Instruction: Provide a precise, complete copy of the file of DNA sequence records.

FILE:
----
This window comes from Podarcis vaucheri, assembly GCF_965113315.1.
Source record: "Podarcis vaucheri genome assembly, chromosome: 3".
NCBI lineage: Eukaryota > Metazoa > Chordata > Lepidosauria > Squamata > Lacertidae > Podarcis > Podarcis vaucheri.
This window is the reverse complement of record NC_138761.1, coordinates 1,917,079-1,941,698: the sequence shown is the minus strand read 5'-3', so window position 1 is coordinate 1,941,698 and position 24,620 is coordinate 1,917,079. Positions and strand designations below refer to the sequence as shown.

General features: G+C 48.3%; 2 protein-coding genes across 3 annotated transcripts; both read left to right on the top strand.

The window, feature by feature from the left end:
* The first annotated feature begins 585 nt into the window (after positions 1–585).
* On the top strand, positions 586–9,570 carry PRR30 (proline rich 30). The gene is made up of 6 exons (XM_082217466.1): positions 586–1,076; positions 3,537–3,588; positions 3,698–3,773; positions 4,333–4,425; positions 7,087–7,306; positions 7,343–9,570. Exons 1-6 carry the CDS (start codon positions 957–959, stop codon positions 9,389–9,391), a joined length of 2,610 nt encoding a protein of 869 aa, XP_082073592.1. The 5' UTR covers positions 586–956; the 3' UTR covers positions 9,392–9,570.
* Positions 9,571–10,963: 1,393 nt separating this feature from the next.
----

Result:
This window comes from Podarcis vaucheri, assembly GCF_965113315.1.
Source record: "Podarcis vaucheri genome assembly, chromosome: 3".
NCBI lineage: Eukaryota > Metazoa > Chordata > Lepidosauria > Squamata > Lacertidae > Podarcis > Podarcis vaucheri.
This window is the reverse complement of record NC_138761.1, coordinates 1,917,079-1,941,698: the sequence shown is the minus strand read 5'-3', so window position 1 is coordinate 1,941,698 and position 24,620 is coordinate 1,917,079. Positions and strand designations below refer to the sequence as shown.

General features: G+C 48.3%; 2 protein-coding genes across 3 annotated transcripts; both read left to right on the top strand.

The window, feature by feature from the left end:
* The first annotated feature begins 585 nt into the window (after positions 1–585).
* On the top strand, positions 586–9,570 carry PRR30 (proline rich 30). The gene is made up of 6 exons (XM_082217466.1): positions 586–1,076; positions 3,537–3,588; positions 3,698–3,773; positions 4,333–4,425; positions 7,087–7,306; positions 7,343–9,570. Exons 1-6 carry the CDS (start codon positions 957–959, stop codon positions 9,389–9,391), a joined length of 2,610 nt encoding a protein of 869 aa, XP_082073592.1. The 5' UTR covers positions 586–956; the 3' UTR covers positions 9,392–9,570.
* Positions 9,571–10,963: 1,393 nt separating this feature from the next.